The Earth and Humanity
When all is said and done (and I’m already wondering if I haven’t already said as much as I can on the subject) I’m wondering if the biggest obstacle to any concerted effort to save the planet from the effects of global warming, or from any other threat to the long-term survival of the human race, remains the seeming insignificance, at least when measured on a cosmic time-scale, of humanity’s existence.
Consider to begin with, the age of the Earth compared to that of the Universe. The latest estimates seem to hover around the figure of 13.7 billion years from the initial “Big Bang” to the present. Our sun, only one among billions upon billions of similar stars, is believed to have begun its life approximately five billion years ago, with its planets, including Earth, about 4.5 billion years ago. In other words, our home in this vast Universe might be seen merely as an “afterthought” in the Creator’s mind, something that God cooked up to alleviate boredom after apparently eight or so billion years of watching celestial fireworks. (Actually, astrophysicists tell us the earlier generations of stars were too poor element-wise to provide the more complex building blocks needed to generate life. What was needed were later generations of stars containing more complex elements such as carbon, and other “heavy metals”.)
Second, we need to consider that it took nearly three billion years of evolution just to move beyond the stage of simple single-celled organisms. Creatures like the now long-deceased dinosaurs, the first birds, and even the apparently insignificant proto-mammals only showed up at the beginning of the Tertiary period, starting about 80 million years ago. Again, God seems to which we are descended, only appeared a several million years ago, and that homo sapiens, or humans as have been in no hurry.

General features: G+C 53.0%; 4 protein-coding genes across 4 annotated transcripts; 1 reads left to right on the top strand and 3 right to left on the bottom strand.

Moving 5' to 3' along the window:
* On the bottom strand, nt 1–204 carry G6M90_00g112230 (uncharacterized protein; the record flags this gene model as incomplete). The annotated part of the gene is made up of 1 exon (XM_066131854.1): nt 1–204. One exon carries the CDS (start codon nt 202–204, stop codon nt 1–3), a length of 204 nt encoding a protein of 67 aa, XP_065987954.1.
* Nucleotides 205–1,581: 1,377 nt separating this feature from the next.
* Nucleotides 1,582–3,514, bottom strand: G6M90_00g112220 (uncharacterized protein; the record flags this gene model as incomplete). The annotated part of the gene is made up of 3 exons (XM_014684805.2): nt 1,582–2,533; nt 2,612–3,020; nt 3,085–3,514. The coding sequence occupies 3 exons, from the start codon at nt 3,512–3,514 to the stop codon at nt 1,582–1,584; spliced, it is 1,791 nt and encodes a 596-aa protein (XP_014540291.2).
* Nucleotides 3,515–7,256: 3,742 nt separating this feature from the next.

Finally, we have to consider that the first hominids, from we now think of ourselves, date back to less than a hundred thousand years ago —or in terms of the often-used twelve hour clock face scale, just a minute or so before noontime.
However, this suggests another simile, because with the Sun believed to be half-way through its estimated ten-billion year life span, we might say humanity is faced with a “High Noon” shoot-out situation, where once false move will result in its sudden demise. Either we get it right now, or for us there will soon be no future.
That is not to say that there might not be other similar situations elsewhere in the Universe. In fact, from a theological perspective, assuming that the Creator knows what he is about and intended intelligent life to occur elsewhere as well, I’m convinced that we humans are hardly God’s only so far successful experiment. However, if that is the case, then I’m also inclined to think it is all the more possible that divine providence is not going to intervene to save us from ourselves if we ignore all the warnings and do ourselves in. God would not be so stupid, I think, as to have put, as the old saying goes, “all his eggs in one basket.”
While it might be said that “cosmology is the ecology of the ultimate” and that until we understand this, we have not seen, as the old saying goes, “the forest for the trees.” Nevertheless, I think it has become clear by now that in the meantime, how long humanity survives is going to be left largely up to us.
R W Kropf (August 8, 2007) 07-08-08.html